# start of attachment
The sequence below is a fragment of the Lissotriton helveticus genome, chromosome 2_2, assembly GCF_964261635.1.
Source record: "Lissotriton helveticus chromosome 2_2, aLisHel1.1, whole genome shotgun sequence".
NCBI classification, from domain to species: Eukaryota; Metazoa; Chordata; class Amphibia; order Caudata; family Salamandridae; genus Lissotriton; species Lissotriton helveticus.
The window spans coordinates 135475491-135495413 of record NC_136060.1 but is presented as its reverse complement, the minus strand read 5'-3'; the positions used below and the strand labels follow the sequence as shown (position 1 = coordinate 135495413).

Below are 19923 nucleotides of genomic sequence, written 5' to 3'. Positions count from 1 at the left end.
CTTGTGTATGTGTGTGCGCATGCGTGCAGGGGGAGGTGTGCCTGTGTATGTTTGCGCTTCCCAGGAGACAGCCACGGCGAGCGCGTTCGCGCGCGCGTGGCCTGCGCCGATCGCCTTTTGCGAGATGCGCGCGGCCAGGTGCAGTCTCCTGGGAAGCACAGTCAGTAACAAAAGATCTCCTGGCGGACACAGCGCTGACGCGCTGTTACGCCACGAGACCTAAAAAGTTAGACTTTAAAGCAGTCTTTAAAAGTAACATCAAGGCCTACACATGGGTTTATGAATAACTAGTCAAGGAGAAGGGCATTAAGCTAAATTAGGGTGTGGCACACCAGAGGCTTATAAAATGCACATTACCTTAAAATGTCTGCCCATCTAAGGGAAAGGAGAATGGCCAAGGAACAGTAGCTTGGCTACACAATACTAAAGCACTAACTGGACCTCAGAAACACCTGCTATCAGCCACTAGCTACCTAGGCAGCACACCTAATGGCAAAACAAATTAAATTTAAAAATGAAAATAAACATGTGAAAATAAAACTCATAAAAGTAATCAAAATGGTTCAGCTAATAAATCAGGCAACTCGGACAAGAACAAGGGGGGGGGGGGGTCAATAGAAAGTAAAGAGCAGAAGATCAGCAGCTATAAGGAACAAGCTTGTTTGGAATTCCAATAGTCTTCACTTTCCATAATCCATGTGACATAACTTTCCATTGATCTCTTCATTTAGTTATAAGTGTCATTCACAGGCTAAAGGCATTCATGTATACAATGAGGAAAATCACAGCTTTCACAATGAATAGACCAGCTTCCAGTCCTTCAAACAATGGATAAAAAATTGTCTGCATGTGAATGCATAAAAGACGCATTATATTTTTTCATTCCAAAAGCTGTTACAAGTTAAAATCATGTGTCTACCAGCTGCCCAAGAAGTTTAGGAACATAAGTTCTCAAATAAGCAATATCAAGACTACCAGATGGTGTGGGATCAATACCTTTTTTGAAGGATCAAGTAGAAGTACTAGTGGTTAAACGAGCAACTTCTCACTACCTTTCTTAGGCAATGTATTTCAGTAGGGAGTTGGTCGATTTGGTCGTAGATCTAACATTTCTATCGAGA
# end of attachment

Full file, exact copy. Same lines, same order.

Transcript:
The sequence below is a fragment of the Lissotriton helveticus genome, chromosome 2_2, assembly GCF_964261635.1.
Source record: "Lissotriton helveticus chromosome 2_2, aLisHel1.1, whole genome shotgun sequence".
NCBI classification, from domain to species: Eukaryota; Metazoa; Chordata; class Amphibia; order Caudata; family Salamandridae; genus Lissotriton; species Lissotriton helveticus.
The window spans coordinates 135475491-135495413 of record NC_136060.1 but is presented as its reverse complement, the minus strand read 5'-3'; the positions used below and the strand labels follow the sequence as shown (position 1 = coordinate 135495413).

Below are 19923 nucleotides of genomic sequence, written 5' to 3'. Positions count from 1 at the left end.
CTTGTGTATGTGTGTGCGCATGCGTGCAGGGGGAGGTGTGCCTGTGTATGTTTGCGCTTCCCAGGAGACAGCCACGGCGAGCGCGTTCGCGCGCGCGTGGCCTGCGCCGATCGCCTTTTGCGAGATGCGCGCGGCCAGGTGCAGTCTCCTGGGAAGCACAGTCAGTAACAAAAGATCTCCTGGCGGACACAGCGCTGACGCGCTGTTACGCCACGAGACCTAAAAAGTTAGACTTTAAAGCAGTCTTTAAAAGTAACATCAAGGCCTACACATGGGTTTATGAATAACTAGTCAAGGAGAAGGGCATTAAGCTAAATTAGGGTGTGGCACACCAGAGGCTTATAAAATGCACATTACCTTAAAATGTCTGCCCATCTAAGGGAAAGGAGAATGGCCAAGGAACAGTAGCTTGGCTACACAATACTAAAGCACTAACTGGACCTCAGAAACACCTGCTATCAGCCACTAGCTACCTAGGCAGCACACCTAATGGCAAAACAAATTAAATTTAAAAATGAAAATAAACATGTGAAAATAAAACTCATAAAAGTAATCAAAATGGTTCAGCTAATAAATCAGGCAACTCGGACAAGAACAAGGGGGGGGGGGGGTCAATAGAAAGTAAAGAGCAGAAGATCAGCAGCTATAAGGAACAAGCTTGTTTGGAATTCCAATAGTCTTCACTTTCCATAATCCATGTGACATAACTTTCCATTGATCTCTTCATTTAGTTATAAGTGTCATTCACAGGCTAAAGGCATTCATGTATACAATGAGGAAAATCACAGCTTTCACAATGAATAGACCAGCTTCCAGTCCTTCAAACAATGGATAAAAAATTGTCTGCATGTGAATGCATAAAAGACGCATTATATTTTTTCATTCCAAAAGCTGTTACAAGTTAAAATCATGTGTCTACCAGCTGCCCAAGAAGTTTAGGAACATAAGTTCTCAAATAAGCAATATCAAGACTACCAGATGGTGTGGGATCAATACCTTTTTTGAAGGATCAAGTAGAAGTACTAGTGGTTAAACGAGCAACTTCTCACTACCTTTCTTAGGCAATGTATTTCAGTAGGGAGTTGGTCGATTTGGTCGTAGATCTAACATTTCTATCGAGA